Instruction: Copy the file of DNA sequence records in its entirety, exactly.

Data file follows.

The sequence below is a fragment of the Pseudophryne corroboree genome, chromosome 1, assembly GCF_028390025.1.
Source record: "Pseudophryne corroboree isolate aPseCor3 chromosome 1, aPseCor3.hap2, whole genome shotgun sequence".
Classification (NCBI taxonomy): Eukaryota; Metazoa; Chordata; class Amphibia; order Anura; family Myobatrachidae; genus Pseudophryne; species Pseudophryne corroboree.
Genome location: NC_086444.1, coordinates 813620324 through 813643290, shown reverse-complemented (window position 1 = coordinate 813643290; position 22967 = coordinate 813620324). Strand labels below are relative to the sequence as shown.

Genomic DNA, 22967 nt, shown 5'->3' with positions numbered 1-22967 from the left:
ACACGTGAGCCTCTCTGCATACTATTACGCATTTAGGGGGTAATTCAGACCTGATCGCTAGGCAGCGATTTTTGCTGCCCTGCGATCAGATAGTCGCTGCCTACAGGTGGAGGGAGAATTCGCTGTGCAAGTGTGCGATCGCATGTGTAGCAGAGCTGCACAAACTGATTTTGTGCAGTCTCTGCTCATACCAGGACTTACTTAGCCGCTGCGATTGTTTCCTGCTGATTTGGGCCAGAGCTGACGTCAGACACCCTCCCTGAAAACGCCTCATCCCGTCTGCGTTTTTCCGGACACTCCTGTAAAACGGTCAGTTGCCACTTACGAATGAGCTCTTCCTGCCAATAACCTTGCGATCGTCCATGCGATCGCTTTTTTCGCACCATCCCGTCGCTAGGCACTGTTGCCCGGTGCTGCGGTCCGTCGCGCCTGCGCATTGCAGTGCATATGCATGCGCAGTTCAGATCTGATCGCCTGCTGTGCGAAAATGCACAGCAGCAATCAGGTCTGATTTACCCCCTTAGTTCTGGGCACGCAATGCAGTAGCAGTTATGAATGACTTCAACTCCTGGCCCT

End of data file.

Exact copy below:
The sequence below is a fragment of the Pseudophryne corroboree genome, chromosome 1, assembly GCF_028390025.1.
Source record: "Pseudophryne corroboree isolate aPseCor3 chromosome 1, aPseCor3.hap2, whole genome shotgun sequence".
Classification (NCBI taxonomy): Eukaryota; Metazoa; Chordata; class Amphibia; order Anura; family Myobatrachidae; genus Pseudophryne; species Pseudophryne corroboree.
Genome location: NC_086444.1, coordinates 813620324 through 813643290, shown reverse-complemented (window position 1 = coordinate 813643290; position 22967 = coordinate 813620324). Strand labels below are relative to the sequence as shown.

Genomic DNA, 22967 nt, shown 5'->3' with positions numbered 1-22967 from the left:
ACACGTGAGCCTCTCTGCATACTATTACGCATTTAGGGGGTAATTCAGACCTGATCGCTAGGCAGCGATTTTTGCTGCCCTGCGATCAGATAGTCGCTGCCTACAGGTGGAGGGAGAATTCGCTGTGCAAGTGTGCGATCGCATGTGTAGCAGAGCTGCACAAACTGATTTTGTGCAGTCTCTGCTCATACCAGGACTTACTTAGCCGCTGCGATTGTTTCCTGCTGATTTGGGCCAGAGCTGACGTCAGACACCCTCCCTGAAAACGCCTCATCCCGTCTGCGTTTTTCCGGACACTCCTGTAAAACGGTCAGTTGCCACTTACGAATGAGCTCTTCCTGCCAATAACCTTGCGATCGTCCATGCGATCGCTTTTTTCGCACCATCCCGTCGCTAGGCACTGTTGCCCGGTGCTGCGGTCCGTCGCGCCTGCGCATTGCAGTGCATATGCATGCGCAGTTCAGATCTGATCGCCTGCTGTGCGAAAATGCACAGCAGCAATCAGGTCTGATTTACCCCCTTAGTTCTGGGCACGCAATGCAGTAGCAGTTATGAATGACTTCAACTCCTGGCCCT